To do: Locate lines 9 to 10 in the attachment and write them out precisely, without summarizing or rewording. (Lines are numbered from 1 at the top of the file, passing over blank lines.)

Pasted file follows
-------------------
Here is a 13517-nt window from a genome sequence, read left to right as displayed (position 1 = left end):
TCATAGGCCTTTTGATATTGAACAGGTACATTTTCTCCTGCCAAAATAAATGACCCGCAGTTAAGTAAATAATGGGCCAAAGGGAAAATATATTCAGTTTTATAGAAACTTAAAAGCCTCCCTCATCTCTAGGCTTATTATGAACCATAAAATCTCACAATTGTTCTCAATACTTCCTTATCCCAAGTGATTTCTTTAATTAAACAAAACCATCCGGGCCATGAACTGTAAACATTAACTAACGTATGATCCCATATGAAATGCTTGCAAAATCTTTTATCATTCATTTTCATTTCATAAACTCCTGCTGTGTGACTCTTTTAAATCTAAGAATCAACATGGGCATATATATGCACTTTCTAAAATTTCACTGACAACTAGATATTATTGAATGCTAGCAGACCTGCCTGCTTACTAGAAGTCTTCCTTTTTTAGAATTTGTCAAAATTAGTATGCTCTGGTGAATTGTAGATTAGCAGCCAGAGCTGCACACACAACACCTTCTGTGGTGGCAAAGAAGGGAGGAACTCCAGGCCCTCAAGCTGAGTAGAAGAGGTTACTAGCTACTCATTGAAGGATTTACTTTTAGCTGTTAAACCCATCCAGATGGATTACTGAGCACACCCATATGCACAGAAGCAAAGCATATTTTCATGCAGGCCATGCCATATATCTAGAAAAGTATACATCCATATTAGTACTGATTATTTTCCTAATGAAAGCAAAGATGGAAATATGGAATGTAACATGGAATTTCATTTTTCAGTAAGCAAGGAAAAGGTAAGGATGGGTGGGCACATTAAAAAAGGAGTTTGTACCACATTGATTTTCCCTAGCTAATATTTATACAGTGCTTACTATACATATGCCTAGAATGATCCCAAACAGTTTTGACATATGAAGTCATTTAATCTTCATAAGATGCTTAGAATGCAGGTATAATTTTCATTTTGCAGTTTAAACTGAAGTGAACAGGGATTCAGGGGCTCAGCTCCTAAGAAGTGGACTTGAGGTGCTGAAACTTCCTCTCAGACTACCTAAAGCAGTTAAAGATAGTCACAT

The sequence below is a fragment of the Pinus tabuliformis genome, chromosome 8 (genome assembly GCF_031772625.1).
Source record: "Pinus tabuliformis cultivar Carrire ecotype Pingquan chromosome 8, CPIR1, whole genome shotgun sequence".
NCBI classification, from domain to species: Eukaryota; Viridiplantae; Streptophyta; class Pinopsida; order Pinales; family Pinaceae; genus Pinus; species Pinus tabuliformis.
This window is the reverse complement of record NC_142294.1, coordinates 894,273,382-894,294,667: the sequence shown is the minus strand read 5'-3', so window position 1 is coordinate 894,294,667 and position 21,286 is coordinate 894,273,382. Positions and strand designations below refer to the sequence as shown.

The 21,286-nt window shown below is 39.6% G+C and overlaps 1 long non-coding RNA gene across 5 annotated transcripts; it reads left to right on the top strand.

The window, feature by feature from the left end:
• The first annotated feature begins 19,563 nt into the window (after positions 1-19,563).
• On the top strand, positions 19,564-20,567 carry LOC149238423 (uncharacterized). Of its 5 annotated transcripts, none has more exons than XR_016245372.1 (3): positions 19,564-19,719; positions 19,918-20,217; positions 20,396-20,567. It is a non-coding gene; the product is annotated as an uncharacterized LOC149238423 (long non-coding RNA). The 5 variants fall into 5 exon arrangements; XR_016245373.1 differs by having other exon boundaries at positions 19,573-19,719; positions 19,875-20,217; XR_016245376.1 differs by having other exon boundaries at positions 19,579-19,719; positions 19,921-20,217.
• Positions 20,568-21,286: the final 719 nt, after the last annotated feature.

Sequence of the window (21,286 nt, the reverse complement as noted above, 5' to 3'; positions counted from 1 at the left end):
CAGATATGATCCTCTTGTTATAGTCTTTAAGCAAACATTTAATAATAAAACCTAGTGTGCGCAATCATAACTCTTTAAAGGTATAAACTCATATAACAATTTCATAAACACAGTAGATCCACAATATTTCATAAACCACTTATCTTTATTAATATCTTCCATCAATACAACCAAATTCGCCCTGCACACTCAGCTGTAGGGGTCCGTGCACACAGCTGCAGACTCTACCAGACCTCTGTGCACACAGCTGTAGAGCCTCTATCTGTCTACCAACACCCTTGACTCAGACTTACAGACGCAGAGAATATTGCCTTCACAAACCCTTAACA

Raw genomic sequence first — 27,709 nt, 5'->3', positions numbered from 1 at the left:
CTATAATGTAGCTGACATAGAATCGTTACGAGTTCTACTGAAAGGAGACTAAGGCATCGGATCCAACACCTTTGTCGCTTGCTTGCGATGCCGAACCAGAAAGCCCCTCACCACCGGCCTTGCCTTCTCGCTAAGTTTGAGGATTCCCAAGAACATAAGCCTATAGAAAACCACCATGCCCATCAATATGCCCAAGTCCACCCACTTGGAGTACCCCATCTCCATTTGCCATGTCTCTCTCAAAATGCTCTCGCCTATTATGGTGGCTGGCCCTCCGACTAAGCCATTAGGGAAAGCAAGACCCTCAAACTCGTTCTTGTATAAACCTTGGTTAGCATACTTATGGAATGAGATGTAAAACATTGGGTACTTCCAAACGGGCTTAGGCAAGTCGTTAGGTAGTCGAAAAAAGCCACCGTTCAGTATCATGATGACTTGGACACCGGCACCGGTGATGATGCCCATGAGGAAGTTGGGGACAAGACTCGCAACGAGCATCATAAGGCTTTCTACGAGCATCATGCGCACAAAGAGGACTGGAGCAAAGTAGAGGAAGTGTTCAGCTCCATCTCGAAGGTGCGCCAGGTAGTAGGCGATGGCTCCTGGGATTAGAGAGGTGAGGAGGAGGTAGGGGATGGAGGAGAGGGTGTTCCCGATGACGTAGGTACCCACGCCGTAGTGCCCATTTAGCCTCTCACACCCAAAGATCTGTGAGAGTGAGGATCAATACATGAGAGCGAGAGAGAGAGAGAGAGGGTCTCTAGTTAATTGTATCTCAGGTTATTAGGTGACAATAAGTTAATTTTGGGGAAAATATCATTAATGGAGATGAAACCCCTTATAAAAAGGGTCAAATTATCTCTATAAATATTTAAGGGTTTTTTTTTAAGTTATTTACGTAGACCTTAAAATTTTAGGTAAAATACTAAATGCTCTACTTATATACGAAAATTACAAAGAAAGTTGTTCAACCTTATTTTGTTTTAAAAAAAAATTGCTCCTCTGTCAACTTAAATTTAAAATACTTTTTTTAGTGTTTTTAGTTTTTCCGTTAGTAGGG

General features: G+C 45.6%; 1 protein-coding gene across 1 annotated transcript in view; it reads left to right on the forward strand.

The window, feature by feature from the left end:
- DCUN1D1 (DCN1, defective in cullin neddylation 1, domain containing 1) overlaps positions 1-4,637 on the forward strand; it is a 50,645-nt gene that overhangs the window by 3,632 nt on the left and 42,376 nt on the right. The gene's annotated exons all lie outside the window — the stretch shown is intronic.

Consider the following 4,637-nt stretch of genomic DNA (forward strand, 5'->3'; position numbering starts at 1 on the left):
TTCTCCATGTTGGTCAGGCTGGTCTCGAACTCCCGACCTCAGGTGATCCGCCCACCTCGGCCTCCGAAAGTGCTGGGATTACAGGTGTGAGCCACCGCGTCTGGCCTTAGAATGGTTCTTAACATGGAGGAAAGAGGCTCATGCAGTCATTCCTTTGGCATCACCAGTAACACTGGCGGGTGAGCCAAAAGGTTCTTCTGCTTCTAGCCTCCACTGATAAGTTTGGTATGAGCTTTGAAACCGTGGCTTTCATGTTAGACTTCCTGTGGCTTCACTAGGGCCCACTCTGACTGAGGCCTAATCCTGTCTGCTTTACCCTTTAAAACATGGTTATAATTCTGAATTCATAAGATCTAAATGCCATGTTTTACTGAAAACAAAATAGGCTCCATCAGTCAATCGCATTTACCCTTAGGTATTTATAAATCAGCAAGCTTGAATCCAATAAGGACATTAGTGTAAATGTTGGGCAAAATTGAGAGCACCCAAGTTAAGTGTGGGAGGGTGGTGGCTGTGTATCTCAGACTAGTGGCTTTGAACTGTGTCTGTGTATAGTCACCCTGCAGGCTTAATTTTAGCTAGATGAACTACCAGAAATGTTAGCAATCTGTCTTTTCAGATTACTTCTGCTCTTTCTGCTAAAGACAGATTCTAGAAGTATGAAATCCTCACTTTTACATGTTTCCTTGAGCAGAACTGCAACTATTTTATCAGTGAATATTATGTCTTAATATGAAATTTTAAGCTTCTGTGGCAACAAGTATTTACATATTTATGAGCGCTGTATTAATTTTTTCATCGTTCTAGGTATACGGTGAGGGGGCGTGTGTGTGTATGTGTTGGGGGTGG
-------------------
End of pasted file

• The first annotated feature begins 19,563 nt into the window (after positions 1-19,563).
• On the top strand, positions 19,564-20,567 carry LOC149238423 (uncharacterized). Of its 5 annotated transcripts, none has more exons than XR_016245372.1 (3): positions 19,564-19,719; positions 19,918-20,217; positions 20,396-20,567. It is a non-coding gene; the product is annotated as an uncharacterized LOC149238423 (long non-coding RNA). The 5 variants fall into 5 exon arrangements; XR_016245373.1 differs by having other exon boundaries at positions 19,573-19,719; positions 19,875-20,217; XR_016245376.1 differs by having other exon boundaries at positions 19,579-19,719; positions 19,921-20,217.